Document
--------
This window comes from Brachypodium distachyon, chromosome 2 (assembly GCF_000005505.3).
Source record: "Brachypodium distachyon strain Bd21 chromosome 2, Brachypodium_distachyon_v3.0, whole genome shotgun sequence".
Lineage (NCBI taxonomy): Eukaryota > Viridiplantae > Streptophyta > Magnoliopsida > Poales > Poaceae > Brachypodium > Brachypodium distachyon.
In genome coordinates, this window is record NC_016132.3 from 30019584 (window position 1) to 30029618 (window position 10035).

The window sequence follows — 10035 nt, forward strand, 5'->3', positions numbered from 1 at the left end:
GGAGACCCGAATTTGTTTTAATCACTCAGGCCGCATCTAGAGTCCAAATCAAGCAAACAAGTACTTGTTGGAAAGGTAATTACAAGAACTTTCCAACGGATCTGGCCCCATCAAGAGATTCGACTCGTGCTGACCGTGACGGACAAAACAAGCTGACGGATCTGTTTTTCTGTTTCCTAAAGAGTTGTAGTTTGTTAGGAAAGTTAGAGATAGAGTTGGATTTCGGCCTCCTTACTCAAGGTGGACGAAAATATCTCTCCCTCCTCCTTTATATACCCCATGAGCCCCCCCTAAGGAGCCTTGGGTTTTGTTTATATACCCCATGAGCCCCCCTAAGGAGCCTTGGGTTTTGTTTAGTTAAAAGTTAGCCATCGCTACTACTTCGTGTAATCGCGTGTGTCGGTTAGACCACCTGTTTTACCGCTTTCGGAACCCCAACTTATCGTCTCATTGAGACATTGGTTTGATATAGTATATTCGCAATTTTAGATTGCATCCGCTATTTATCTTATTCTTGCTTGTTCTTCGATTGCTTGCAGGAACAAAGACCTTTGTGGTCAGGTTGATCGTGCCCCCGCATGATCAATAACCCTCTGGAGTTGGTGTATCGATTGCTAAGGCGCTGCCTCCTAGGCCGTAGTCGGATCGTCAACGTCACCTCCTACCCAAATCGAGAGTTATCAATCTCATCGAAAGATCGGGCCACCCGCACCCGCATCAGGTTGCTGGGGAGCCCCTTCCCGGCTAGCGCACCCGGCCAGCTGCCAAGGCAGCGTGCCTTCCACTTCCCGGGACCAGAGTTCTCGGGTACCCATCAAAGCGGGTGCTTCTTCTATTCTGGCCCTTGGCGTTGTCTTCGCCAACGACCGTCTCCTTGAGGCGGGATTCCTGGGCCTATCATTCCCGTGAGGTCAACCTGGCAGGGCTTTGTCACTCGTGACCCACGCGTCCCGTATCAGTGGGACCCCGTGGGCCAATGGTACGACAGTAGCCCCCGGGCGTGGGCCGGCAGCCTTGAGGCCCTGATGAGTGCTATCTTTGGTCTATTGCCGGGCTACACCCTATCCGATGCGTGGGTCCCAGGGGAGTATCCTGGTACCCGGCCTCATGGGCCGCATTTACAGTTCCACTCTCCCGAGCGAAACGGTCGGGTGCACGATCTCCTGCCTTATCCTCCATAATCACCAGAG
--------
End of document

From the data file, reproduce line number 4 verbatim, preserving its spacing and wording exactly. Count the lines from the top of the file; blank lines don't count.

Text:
In genome coordinates, this window is record NC_016132.3 from 30019584 (window position 1) to 30029618 (window position 10035).